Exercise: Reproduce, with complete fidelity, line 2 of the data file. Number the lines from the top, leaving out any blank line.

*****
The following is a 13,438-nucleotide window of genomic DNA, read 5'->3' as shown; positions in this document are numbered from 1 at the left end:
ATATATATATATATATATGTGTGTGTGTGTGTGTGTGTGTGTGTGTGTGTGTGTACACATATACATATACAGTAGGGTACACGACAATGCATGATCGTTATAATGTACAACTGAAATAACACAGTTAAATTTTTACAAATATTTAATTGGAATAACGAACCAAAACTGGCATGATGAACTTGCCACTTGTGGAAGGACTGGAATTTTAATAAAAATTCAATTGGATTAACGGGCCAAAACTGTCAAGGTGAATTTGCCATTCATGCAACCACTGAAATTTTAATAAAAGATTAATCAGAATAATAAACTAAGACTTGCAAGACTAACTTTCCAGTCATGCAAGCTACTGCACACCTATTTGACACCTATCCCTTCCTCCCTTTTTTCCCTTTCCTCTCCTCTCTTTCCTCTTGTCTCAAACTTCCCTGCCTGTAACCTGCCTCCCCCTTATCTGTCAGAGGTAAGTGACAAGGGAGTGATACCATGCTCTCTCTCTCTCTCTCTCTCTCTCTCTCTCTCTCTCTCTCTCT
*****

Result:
ATATATATATATATATATGTGTGTGTGTGTGTGTGTGTGTGTGTGTGTGTGTGTACACATATACATATACAGTAGGGTACACGACAATGCATGATCGTTATAATGTACAACTGAAATAACACAGTTAAATTTTTACAAATATTTAATTGGAATAACGAACCAAAACTGGCATGATGAACTTGCCACTTGTGGAAGGACTGGAATTTTAATAAAAATTCAATTGGATTAACGGGCCAAAACTGTCAAGGTGAATTTGCCATTCATGCAACCACTGAAATTTTAATAAAAGATTAATCAGAATAATAAACTAAGACTTGCAAGACTAACTTTCCAGTCATGCAAGCTACTGCACACCTATTTGACACCTATCCCTTCCTCCCTTTTTTCCCTTTCCTCTCCTCTCTTTCCTCTTGTCTCAAACTTCCCTGCCTGTAACCTGCCTCCCCCTTATCTGTCAGAGGTAAGTGACAAGGGAGTGATACCATGCTCTCTCTCTCTCTCTCTCTCTCTCTCTCTCTCTCTCTCTCTCT